Aging

Nobel Prize Winner: 5 Things That Speed up Aging, and 1 Anti-Aging Secret

BY Dr. Jonathan Liu and Health 1+1 TIMEApril 4, 2022 PRINT

How does modern medicine see the aging of the human body? Scientists have discovered telomeres function as a biological clock. Telomeres are the ends of chromosomes, repeating sequences of non-coding DNA that protect chromosomes from damage, and get shorter every time a cell divides.

We now know there are harmful thinking patterns that can actually damage our telomeres, but are there ways to correct the process?

Reversing the Biological Clock

From a biological point of view, aging is a gradual and irreversible process; aging is manifested in the degeneration of cell: for example, the number of cells decreases and the total volume shrinks.

Replication of genes is influenced by telomeres and telomerase. These telomeres and telomerase—an enzyme responsible for the length of telomeres—can protect chromosomes; scientists also call telomeres the
biological clock.

When telomeres are stressed and shortened, it increases the likelihood that those cells will stop dividing and die. When this happens, the diseases we are more genetically vulnerable to more easily progress.

Therefore, if you can find a way to slow down the shortening of telomeres, you can delay aging.

Elizabeth Blackburn, PhD, won the Nobel Prize in Physiology or Medicine in 2009 for discovering the molecular nature of telomeres, the ends of chromosomes that serve as protective caps essential for preserving genetic information, and for co-discovering telomerase, an enzyme that maintains telomere ends.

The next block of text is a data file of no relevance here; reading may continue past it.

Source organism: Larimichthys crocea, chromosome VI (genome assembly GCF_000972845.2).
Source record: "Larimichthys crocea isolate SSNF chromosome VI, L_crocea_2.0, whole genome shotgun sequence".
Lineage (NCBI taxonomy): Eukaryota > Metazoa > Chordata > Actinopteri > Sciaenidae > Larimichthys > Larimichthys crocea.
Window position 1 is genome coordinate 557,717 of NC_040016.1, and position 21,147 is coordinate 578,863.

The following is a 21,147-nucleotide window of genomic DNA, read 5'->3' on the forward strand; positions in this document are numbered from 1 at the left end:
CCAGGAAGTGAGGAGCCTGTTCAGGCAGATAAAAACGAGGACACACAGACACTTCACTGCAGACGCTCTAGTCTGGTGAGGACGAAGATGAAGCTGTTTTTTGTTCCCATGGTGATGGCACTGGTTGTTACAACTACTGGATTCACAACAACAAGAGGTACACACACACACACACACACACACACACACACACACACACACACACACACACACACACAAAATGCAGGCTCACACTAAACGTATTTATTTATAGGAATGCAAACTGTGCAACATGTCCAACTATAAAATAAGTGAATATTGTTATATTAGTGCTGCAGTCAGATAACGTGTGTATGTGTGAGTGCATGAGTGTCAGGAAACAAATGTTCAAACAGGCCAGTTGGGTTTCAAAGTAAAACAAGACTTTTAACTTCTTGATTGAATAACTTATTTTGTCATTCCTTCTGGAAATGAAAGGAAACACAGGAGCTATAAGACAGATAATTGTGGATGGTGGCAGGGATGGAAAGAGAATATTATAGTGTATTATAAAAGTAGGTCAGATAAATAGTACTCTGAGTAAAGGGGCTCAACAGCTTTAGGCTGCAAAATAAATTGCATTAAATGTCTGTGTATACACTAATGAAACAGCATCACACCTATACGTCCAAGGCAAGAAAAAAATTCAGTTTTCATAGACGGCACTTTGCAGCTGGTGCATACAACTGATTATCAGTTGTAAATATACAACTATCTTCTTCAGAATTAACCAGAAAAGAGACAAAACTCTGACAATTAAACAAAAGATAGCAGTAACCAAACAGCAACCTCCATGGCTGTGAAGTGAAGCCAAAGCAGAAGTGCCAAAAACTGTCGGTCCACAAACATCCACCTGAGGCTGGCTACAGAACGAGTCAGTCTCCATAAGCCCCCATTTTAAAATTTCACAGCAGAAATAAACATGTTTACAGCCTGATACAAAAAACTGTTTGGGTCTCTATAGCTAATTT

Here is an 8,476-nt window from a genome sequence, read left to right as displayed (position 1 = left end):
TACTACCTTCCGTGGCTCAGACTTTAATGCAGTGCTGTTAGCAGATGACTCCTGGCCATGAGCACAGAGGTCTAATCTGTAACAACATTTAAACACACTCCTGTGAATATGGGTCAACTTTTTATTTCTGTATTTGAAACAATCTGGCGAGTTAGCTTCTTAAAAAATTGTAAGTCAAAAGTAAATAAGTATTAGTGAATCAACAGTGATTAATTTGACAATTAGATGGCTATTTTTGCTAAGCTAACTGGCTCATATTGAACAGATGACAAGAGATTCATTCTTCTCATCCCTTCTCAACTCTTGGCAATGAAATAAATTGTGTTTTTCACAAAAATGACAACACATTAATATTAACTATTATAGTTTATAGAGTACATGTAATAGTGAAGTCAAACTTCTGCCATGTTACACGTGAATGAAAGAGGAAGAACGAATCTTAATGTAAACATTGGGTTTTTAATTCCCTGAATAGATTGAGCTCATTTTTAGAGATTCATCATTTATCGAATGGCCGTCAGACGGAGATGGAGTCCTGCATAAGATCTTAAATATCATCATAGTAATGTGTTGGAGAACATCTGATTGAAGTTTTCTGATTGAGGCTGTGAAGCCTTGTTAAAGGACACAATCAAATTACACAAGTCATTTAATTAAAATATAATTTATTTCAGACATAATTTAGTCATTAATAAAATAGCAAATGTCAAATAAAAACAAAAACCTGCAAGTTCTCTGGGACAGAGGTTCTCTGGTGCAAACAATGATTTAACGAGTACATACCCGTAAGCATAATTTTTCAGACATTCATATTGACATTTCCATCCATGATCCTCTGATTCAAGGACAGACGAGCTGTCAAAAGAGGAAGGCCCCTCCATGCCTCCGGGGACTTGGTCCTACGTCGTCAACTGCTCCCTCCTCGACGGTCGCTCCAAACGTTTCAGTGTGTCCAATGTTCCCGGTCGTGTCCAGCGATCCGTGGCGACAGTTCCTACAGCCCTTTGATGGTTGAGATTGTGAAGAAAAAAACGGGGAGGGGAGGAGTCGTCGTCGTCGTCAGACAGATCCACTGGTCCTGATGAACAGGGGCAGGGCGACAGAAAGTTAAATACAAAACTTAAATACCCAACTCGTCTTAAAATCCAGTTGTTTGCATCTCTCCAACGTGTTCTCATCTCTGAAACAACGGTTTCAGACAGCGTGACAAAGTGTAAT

“Telomeres listen to you, they listen to your behaviors, they listen to your state of mind,” Blackburn, president of the Salk Institute for Biological Studies in La Jolla, California told StatNews.

In 2017, Blackburn wrote “The Telomere Effect: A revolutionary approach to living younger, healthier, longer,” revealing that one has more control over one’s own aging than most of us might imagine. Based on reviews of thousands of studies, Blackburn concluded that you can actually lengthen your telomeres, and in effect, perhaps lengthen your life.

In the book, she outlined five thought patterns that harm our telomeres, and a strategy for lengthening them.

Cynical Hostility

One study Blackburn conducted looked at British civil servants, and found that “men who scored high on measures of cynic hostility had shorter telomeres than men whose hostility scores were low.”

What is cynical hostility?

“Cynical hostility is defined by high anger and frequent thoughts that other people cannot be trusted,” Blackburn and co-author  wrote. “Someone with hostility doesn’t just think, “I hate to stand in long lines at the grocery store”; they think, “That other shopper deliberately sped up and beat me to my rightful position in the line!”—and then they seethe.”

Such hostility was highly associated with increased risk of disease and mortality.

Pessimism

Pessimism has very serious negative effects on telomeres. In a smaller study, of about 35 women, Blackburn found that women scored high in pessimism had shorter telomeres.